Silver and Dinkin (2008) explain why private institutional investors (as opposed to public and union funds) are reluctant to volunteer for the lead plaintiff role, and they propose compensation mechanisms, including a bidding scheme, to attract them.17 Klement (2002) also proposes a bidding scheme to select the monitor, but in his proposal bidders do not have to be class members or involved in the class suit in any way other than as monitors. The winning bidder selects counsel and receives a percentage of the class recovery to compensate for its monitoring efforts.
5.2 Bolstering Judicial Review of Class Settlements
One way to guard against sweetheart settlements is to bolster trial judge review of proposed settlements. Reviewing settlements is problematic in part because no one in the litigation has an incentive to identify problems. Both class counsel and the defendant want the judge to approve the settlement. Absent class members can raise objections, but data show that they seldom take advantage of the opportunity (Eisenberg and Miller 2004a). Judges sometimes appoint a guardian ad litem to advocate on behalf of the class or a special master or court monitor to assist in settlement review. But compensation issues and other problems complicate these appointments, and there is at least some risk of collusion among the appointed agent, the defendant, and class counsel.
The Class Action Fairness Act implements a different approach. CAFA requires that the court inform public authorities of the pendency of a class p. 80action settlement. This is supposed to facilitate the involvement of state and federal government officials, who can advocate for the public interest and the interests of the class.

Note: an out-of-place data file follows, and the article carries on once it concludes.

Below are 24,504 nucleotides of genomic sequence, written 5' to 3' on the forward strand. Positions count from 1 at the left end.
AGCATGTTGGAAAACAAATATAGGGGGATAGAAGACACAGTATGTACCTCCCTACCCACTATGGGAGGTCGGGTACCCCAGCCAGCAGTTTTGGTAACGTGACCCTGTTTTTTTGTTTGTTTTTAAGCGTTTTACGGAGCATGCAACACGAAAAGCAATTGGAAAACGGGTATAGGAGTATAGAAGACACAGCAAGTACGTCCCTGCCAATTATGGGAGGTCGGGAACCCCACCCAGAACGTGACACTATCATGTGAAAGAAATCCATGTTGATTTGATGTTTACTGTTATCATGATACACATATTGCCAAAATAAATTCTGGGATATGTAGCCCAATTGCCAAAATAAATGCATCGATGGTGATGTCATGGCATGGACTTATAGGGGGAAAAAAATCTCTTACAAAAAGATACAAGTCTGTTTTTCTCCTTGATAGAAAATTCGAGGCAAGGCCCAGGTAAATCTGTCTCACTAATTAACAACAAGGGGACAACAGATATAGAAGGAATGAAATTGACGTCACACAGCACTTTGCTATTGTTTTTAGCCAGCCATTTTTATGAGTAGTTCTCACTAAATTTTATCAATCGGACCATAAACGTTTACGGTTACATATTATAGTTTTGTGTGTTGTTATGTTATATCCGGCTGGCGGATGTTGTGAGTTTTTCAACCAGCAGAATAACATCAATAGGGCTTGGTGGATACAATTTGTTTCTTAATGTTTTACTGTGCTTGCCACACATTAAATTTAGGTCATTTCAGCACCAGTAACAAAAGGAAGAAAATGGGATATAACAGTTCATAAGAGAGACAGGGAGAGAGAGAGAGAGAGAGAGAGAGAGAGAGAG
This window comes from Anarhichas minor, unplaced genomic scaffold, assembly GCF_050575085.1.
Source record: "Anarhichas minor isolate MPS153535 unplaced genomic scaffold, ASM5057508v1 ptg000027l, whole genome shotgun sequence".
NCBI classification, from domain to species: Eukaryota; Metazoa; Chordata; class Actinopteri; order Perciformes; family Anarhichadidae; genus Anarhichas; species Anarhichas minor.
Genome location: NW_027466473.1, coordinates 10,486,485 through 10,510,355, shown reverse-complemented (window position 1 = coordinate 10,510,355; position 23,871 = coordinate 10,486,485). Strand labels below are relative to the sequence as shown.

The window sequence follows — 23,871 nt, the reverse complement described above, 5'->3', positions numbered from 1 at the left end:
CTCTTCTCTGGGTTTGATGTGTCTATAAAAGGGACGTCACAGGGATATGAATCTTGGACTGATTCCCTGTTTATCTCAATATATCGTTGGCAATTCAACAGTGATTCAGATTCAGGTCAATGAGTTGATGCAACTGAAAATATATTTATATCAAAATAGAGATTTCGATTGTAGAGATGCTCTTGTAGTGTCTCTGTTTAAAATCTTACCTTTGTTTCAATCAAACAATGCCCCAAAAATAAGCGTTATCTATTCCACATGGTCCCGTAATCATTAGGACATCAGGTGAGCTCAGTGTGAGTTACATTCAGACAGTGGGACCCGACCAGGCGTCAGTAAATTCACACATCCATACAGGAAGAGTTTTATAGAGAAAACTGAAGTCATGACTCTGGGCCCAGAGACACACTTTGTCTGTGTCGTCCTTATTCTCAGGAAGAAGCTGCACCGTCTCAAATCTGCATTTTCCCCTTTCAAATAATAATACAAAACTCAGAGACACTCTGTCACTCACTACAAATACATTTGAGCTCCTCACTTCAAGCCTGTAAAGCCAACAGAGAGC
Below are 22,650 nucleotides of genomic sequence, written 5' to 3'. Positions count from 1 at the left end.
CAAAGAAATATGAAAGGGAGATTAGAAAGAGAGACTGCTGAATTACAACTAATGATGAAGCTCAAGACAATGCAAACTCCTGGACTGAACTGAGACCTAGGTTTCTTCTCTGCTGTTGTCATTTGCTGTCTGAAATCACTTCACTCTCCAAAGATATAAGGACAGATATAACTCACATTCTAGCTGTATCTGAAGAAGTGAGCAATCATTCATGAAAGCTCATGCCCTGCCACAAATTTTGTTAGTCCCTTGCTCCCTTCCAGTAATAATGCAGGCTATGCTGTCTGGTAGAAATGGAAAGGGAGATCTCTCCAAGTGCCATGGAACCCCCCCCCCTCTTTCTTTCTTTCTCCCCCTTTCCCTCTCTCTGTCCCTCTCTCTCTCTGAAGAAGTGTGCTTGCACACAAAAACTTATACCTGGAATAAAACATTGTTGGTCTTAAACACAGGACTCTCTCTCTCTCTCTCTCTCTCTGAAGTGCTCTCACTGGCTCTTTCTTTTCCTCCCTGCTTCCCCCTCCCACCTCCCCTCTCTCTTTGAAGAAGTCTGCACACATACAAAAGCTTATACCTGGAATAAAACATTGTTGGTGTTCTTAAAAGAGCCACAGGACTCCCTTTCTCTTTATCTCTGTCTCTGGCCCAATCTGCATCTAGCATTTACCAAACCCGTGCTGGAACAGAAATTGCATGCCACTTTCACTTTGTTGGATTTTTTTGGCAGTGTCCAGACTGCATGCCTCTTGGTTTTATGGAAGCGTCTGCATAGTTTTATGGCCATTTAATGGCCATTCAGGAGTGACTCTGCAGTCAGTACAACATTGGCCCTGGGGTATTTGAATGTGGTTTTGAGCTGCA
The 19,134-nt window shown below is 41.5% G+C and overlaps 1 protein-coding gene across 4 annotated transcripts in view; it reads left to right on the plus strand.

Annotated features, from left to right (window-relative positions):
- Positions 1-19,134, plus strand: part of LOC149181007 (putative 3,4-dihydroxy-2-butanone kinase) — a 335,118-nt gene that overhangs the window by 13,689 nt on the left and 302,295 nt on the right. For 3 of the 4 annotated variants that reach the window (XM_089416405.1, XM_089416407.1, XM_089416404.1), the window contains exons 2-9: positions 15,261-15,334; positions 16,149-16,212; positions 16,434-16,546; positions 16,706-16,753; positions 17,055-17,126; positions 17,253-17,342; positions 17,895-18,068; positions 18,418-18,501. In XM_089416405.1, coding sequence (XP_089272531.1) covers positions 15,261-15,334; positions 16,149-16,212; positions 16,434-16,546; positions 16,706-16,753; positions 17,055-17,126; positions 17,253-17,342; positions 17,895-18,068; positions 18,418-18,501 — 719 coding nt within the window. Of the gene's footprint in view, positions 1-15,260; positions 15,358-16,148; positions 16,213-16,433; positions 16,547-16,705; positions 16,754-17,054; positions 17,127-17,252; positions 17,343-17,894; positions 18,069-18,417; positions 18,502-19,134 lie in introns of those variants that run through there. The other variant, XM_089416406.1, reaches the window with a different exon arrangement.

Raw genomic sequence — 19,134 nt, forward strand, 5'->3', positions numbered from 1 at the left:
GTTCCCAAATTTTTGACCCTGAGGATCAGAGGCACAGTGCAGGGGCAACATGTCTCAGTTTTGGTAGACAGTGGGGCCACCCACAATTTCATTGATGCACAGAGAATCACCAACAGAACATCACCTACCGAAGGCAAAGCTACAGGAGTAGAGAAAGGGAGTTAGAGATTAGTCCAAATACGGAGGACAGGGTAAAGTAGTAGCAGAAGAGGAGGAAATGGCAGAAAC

5.3 Adjusting Fee Award Rules
There is a very large literature investigating fee award rules as a way to align the incentives of class counsel with the interests of the class and with the public interest in optimal deterrence.18 Proposals abound. For example, Macey and Miller (1995) recommend that the fee award be calculated on a percentage-of-recovery basis, so counsel has an incentive to maximize class recovery. Hay and Rosenberg (2000) and Hay (1997b) propose a fee formula that equalizes the fee that class counsel expects from settling with the fee that he expects from going to trial. The idea is to eliminate the incentive to enter into sweetheart settlements by making it impossible to buy off the lawyer with a larger fee. Klement and Neeman (2004) use mechanism design theory to derive a fee schedule that awards a fixed percentage for recoveries above a specified threshold.
Some commentators have proposed auctioning the role of class counsel, and the auction approach has actually been used in a few securities class action cases. Prospective attorneys for the class submit bids with proposed fee schedules, and the judge chooses the lowest bidder subject to quality constraints. There are, however, serious problems with this approach. For a review of the cases and the critique, along with a novel auction proposal, see Harel and Stein (2004).
One particularly ambitious variant on the auction idea involves auctioning the entire class claim. Macey and Miller (1991) first proposed this idea for securities class actions and derivative litigation, and Macey and Miller (1995) generalize it to include mass tort class actions as well. The idea is to eliminate divided ownership and internalize the costs and benefits of litigation in the party who controls the lawsuit. Thomas and Hansen (1993) apply insights from auction theory to criticize this proposal.
5.4 Screening Frivolous or Weak Class Action Suits
There are several reform proposals specifically addressed to screening frivolous and weak class actions suits. One approach adopted by the PSLRA involves strengthening sanctions for frivolous filings. Another approach, tentatively suggested by Hensler and Rowe (2001), would apply a modified p. 81version of the British Rule to shift some portion of the winner’s attorney’s fee to the losing side.